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Any even number $2n$ can be written as the sum of two primes, $p_{a}$ and $p_{b}$. For $n \geq 2$ this is the Goldbach Conjecture.

$$ p_{a} + p_{b} = 2n $$

Why are $p_a$ and $2n$ co-prime? That is, $p_a$ is not a factor of $2n$?

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Because $p_a$ and $p_b$ are coprime to each other, they are also both coprime to their sum, $p_a{+}p_b$.

From the contradiction side: clearly if say $p_a$ divides $p_a{+}p_b$, it must also divide $p_b$.

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  • $\begingroup$ I'm assuming here that $p_a$ and $p_b$ are distinct, which the Goldbach Conjecture doesn't actually require, but is an interpretation that fits with your question. In general, the second line leads to the conclusion that if $p_a$ divides $p_a+p_b$, we must have $p_a=p_b$ (since they are prime). $\endgroup$ – Joffan Nov 25 '17 at 1:13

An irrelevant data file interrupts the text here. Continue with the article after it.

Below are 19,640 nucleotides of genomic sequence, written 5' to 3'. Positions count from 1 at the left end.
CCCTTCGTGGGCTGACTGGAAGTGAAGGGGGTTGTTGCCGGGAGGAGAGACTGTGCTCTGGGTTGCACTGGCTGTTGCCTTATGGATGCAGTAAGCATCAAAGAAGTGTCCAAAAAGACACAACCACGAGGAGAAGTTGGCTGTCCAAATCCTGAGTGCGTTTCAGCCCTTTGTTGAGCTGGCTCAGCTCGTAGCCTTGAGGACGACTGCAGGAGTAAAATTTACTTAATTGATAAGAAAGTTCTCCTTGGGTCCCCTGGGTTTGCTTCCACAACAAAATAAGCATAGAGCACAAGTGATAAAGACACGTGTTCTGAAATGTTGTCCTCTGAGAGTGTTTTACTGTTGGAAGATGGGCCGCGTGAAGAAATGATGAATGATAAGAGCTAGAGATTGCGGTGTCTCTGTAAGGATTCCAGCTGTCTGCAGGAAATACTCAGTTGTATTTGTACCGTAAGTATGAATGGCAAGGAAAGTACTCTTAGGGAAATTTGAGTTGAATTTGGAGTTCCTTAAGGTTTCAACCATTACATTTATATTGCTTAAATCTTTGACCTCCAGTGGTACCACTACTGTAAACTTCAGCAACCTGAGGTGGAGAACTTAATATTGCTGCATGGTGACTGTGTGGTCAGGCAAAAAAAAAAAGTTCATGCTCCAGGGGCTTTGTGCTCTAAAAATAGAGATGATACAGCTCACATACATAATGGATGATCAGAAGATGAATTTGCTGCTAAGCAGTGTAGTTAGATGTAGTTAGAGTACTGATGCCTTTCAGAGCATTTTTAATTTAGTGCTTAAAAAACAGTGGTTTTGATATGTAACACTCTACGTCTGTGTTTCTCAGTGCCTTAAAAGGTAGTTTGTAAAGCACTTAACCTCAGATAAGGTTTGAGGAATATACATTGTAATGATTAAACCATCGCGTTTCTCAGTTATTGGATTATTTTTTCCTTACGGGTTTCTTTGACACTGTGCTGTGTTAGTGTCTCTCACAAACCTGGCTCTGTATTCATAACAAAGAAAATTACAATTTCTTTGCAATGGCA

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Actually, we can have $p_a = p_b$ not coprime to $2n$. For instance $3 + 3=6$ gives the Goldbach decomposition of $6$.

But if $p_a$ and $p_b$ are distinct they must be coprime, and hence both are coprime to their sum.

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